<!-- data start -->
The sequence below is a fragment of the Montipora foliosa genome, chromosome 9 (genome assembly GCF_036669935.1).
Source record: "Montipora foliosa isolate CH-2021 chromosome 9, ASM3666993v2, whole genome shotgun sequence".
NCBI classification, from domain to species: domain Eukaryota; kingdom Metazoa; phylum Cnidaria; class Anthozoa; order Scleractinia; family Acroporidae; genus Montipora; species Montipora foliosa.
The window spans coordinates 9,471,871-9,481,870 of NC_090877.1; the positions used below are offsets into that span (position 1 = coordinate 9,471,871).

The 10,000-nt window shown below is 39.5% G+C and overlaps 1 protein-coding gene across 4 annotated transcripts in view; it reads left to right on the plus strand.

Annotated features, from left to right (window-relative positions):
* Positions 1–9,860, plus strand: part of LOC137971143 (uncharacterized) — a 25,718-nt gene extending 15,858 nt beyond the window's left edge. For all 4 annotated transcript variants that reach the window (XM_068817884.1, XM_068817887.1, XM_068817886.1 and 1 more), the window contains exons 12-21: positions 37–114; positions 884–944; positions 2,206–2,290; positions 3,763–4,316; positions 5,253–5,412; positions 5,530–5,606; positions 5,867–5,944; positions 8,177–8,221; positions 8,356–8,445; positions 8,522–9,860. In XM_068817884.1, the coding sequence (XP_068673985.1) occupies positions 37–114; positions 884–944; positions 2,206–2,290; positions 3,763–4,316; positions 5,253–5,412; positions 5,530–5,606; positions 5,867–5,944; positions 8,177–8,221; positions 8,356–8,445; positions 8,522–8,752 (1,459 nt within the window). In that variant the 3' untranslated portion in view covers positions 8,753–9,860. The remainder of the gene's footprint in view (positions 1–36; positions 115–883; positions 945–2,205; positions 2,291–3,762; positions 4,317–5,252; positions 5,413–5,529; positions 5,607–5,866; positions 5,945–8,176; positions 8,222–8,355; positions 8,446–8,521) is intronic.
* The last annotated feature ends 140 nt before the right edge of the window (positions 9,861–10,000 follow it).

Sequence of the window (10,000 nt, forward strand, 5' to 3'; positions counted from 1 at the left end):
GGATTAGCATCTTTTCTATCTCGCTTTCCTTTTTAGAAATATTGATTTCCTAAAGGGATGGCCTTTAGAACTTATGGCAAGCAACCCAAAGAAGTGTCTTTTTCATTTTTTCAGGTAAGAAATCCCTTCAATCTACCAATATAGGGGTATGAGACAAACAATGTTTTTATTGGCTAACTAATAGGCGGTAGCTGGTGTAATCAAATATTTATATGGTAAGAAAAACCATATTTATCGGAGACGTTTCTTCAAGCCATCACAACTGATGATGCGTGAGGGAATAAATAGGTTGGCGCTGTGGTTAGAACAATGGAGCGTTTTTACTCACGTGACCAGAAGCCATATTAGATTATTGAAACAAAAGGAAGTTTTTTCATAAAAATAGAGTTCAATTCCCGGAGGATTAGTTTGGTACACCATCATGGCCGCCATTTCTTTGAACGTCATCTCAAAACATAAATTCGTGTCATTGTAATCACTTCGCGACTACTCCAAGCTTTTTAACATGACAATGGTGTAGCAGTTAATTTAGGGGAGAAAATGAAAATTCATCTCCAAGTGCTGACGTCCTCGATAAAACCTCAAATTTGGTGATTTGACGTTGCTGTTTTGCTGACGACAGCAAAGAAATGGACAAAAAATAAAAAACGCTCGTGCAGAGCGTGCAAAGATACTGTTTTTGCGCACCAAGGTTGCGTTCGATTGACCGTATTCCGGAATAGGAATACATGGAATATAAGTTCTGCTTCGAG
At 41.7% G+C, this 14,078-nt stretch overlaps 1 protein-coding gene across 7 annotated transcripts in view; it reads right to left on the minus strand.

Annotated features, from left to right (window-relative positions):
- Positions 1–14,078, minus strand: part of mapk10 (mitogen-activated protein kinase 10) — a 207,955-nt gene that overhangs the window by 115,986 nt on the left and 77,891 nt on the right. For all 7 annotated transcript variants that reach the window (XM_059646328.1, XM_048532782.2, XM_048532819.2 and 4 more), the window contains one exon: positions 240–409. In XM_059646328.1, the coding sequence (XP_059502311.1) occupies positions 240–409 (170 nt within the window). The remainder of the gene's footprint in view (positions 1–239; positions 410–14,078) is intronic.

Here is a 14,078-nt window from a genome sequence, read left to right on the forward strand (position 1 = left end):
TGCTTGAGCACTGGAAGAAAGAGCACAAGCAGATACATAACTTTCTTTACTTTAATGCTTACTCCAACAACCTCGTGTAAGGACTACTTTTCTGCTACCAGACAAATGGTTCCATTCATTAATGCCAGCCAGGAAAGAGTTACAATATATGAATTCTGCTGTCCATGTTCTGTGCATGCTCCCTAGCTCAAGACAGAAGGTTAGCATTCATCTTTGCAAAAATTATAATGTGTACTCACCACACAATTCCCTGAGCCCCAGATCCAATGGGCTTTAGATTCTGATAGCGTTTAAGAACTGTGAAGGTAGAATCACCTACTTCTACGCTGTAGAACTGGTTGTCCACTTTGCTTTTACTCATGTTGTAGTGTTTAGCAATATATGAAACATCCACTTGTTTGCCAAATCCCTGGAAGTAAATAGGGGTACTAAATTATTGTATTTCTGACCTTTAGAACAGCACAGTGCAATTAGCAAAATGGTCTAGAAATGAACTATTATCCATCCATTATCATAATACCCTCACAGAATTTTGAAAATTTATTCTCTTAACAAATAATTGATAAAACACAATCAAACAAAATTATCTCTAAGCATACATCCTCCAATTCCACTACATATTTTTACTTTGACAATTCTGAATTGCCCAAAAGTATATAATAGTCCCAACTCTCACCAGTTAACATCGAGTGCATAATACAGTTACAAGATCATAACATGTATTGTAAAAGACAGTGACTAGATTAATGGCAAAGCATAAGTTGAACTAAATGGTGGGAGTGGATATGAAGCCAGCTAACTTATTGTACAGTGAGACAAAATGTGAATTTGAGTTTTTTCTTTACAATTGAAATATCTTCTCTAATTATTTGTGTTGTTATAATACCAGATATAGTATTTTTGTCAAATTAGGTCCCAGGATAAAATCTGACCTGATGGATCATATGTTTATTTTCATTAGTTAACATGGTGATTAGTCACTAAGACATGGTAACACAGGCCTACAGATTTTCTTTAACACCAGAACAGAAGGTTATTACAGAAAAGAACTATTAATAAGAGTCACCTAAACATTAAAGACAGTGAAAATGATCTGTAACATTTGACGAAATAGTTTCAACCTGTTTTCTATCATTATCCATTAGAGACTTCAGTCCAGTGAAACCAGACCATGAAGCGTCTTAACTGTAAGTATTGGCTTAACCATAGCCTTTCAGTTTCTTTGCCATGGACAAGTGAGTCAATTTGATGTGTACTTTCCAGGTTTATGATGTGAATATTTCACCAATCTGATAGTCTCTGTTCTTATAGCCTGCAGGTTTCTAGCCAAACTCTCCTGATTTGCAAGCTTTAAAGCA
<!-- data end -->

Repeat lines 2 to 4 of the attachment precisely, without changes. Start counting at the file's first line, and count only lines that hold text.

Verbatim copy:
Source record: "Montipora foliosa isolate CH-2021 chromosome 9, ASM3666993v2, whole genome shotgun sequence".
NCBI classification, from domain to species: domain Eukaryota; kingdom Metazoa; phylum Cnidaria; class Anthozoa; order Scleractinia; family Acroporidae; genus Montipora; species Montipora foliosa.
The window spans coordinates 9,471,871-9,481,870 of NC_090877.1; the positions used below are offsets into that span (position 1 = coordinate 9,471,871).